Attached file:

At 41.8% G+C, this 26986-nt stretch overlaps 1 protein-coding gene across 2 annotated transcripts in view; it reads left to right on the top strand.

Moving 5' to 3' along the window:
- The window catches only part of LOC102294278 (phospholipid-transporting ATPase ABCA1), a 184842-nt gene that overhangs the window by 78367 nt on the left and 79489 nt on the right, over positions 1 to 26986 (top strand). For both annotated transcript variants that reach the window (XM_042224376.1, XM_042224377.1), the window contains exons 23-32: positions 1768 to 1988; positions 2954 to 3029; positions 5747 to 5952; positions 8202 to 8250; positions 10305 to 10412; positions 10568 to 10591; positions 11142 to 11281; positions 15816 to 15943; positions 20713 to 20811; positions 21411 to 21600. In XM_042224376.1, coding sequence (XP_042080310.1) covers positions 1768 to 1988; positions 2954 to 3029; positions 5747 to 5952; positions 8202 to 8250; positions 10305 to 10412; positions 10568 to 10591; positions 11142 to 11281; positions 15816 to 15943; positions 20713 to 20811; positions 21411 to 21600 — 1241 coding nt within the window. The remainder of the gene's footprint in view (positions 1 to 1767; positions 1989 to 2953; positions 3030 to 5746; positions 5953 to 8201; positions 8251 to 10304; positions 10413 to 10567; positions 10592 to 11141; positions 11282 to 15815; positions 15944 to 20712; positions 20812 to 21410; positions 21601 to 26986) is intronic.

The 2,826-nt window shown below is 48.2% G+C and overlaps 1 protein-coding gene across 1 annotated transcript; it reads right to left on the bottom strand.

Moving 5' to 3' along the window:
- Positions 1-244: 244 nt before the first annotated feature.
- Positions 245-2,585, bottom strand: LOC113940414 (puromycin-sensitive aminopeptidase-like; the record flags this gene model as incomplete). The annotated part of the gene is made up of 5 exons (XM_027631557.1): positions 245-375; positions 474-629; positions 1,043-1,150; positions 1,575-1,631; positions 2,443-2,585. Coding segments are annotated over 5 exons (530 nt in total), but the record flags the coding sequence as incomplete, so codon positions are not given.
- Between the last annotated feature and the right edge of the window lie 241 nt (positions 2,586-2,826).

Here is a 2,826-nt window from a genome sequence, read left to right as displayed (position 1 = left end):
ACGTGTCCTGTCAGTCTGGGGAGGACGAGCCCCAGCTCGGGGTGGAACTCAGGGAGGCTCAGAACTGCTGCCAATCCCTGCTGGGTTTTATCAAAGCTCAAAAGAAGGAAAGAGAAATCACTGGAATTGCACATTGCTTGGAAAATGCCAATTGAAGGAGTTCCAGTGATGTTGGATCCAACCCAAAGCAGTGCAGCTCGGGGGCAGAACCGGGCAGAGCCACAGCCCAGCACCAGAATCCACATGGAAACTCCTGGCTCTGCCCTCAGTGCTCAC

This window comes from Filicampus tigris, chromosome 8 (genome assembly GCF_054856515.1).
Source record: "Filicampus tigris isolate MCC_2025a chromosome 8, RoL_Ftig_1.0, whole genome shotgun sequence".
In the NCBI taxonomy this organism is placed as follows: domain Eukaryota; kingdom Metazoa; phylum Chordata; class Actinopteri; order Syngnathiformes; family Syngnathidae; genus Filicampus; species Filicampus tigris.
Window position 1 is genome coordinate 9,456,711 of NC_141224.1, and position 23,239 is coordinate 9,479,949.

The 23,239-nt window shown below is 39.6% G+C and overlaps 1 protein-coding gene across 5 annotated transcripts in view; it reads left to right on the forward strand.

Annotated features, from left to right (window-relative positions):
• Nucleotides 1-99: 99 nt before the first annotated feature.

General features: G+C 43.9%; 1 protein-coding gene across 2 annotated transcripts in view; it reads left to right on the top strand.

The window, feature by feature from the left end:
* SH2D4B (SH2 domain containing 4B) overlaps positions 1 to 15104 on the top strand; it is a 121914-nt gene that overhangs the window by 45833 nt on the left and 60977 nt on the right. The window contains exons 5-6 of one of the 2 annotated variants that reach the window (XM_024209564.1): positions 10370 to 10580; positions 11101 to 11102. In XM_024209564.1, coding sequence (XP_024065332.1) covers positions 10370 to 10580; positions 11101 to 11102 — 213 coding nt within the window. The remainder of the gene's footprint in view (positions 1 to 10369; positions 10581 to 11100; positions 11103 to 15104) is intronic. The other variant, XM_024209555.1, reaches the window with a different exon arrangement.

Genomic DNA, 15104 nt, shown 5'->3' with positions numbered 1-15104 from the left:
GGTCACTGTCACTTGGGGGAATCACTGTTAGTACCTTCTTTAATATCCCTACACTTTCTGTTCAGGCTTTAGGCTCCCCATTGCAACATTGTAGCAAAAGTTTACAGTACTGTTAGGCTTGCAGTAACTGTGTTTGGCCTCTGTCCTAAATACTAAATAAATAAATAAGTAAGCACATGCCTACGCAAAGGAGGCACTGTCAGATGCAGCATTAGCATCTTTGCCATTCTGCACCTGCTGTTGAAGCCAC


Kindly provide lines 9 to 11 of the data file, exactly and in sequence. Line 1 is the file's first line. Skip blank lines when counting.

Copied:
Here is a 2,826-nt window from a genome sequence, read left to right as displayed (position 1 = left end):
ACGTGTCCTGTCAGTCTGGGGAGGACGAGCCCCAGCTCGGGGTGGAACTCAGGGAGGCTCAGAACTGCTGCCAATCCCTGCTGGGTTTTATCAAAGCTCAAAAGAAGGAAAGAGAAATCACTGGAATTGCACATTGCTTGGAAAATGCCAATTGAAGGAGTTCCAGTGATGTTGGATCCAACCCAAAGCAGTGCAGCTCGGGGGCAGAACCGGGCAGAGCCACAGCCCAGCACCAGAATCCACATGGAAACTCCTGGCTCTGCCCTCAGTGCTCAC

This window comes from Filicampus tigris, chromosome 8 (genome assembly GCF_054856515.1).